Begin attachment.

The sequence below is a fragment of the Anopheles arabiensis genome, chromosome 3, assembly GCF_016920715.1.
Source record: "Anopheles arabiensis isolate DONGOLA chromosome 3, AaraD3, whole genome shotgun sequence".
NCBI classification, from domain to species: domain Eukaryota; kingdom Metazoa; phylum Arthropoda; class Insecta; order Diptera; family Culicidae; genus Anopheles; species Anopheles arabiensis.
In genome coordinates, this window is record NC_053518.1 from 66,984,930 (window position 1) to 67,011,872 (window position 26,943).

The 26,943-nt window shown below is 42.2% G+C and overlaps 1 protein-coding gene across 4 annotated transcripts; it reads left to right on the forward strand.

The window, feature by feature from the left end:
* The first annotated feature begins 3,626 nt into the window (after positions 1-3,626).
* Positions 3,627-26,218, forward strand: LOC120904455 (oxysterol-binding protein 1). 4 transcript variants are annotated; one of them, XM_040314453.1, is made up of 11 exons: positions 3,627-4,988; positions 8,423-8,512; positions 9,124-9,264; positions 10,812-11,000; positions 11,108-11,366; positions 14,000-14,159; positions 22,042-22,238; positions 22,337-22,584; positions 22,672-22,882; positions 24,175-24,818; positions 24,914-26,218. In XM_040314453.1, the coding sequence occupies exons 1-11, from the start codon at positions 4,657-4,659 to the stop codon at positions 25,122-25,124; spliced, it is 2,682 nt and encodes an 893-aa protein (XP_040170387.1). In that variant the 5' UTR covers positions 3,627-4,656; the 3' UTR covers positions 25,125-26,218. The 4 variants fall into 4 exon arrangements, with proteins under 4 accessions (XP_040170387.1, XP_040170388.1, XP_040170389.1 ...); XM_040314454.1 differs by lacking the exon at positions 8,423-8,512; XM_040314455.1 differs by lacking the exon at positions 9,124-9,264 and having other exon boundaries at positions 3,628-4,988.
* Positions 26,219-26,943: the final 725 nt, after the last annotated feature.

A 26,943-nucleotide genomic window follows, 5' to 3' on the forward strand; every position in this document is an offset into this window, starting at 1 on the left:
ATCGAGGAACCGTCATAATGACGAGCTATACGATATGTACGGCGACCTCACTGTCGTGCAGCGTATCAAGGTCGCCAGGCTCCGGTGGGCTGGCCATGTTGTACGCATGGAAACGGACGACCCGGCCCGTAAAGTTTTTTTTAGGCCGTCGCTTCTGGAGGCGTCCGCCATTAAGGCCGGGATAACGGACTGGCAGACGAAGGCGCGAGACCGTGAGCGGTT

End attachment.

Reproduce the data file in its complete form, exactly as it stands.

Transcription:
The sequence below is a fragment of the Anopheles arabiensis genome, chromosome 3, assembly GCF_016920715.1.
Source record: "Anopheles arabiensis isolate DONGOLA chromosome 3, AaraD3, whole genome shotgun sequence".
NCBI classification, from domain to species: domain Eukaryota; kingdom Metazoa; phylum Arthropoda; class Insecta; order Diptera; family Culicidae; genus Anopheles; species Anopheles arabiensis.
In genome coordinates, this window is record NC_053518.1 from 66,984,930 (window position 1) to 67,011,872 (window position 26,943).

The 26,943-nt window shown below is 42.2% G+C and overlaps 1 protein-coding gene across 4 annotated transcripts; it reads left to right on the forward strand.

The window, feature by feature from the left end:
* The first annotated feature begins 3,626 nt into the window (after positions 1-3,626).
* Positions 3,627-26,218, forward strand: LOC120904455 (oxysterol-binding protein 1). 4 transcript variants are annotated; one of them, XM_040314453.1, is made up of 11 exons: positions 3,627-4,988; positions 8,423-8,512; positions 9,124-9,264; positions 10,812-11,000; positions 11,108-11,366; positions 14,000-14,159; positions 22,042-22,238; positions 22,337-22,584; positions 22,672-22,882; positions 24,175-24,818; positions 24,914-26,218. In XM_040314453.1, the coding sequence occupies exons 1-11, from the start codon at positions 4,657-4,659 to the stop codon at positions 25,122-25,124; spliced, it is 2,682 nt and encodes an 893-aa protein (XP_040170387.1). In that variant the 5' UTR covers positions 3,627-4,656; the 3' UTR covers positions 25,125-26,218. The 4 variants fall into 4 exon arrangements, with proteins under 4 accessions (XP_040170387.1, XP_040170388.1, XP_040170389.1 ...); XM_040314454.1 differs by lacking the exon at positions 8,423-8,512; XM_040314455.1 differs by lacking the exon at positions 9,124-9,264 and having other exon boundaries at positions 3,628-4,988.
* Positions 26,219-26,943: the final 725 nt, after the last annotated feature.

A 26,943-nucleotide genomic window follows, 5' to 3' on the forward strand; every position in this document is an offset into this window, starting at 1 on the left:
ATCGAGGAACCGTCATAATGACGAGCTATACGATATGTACGGCGACCTCACTGTCGTGCAGCGTATCAAGGTCGCCAGGCTCCGGTGGGCTGGCCATGTTGTACGCATGGAAACGGACGACCCGGCCCGTAAAGTTTTTTTTAGGCCGTCGCTTCTGGAGGCGTCCGCCATTAAGGCCGGGATAACGGACTGGCAGACGAAGGCGCGAGACCGTGAGCGGTT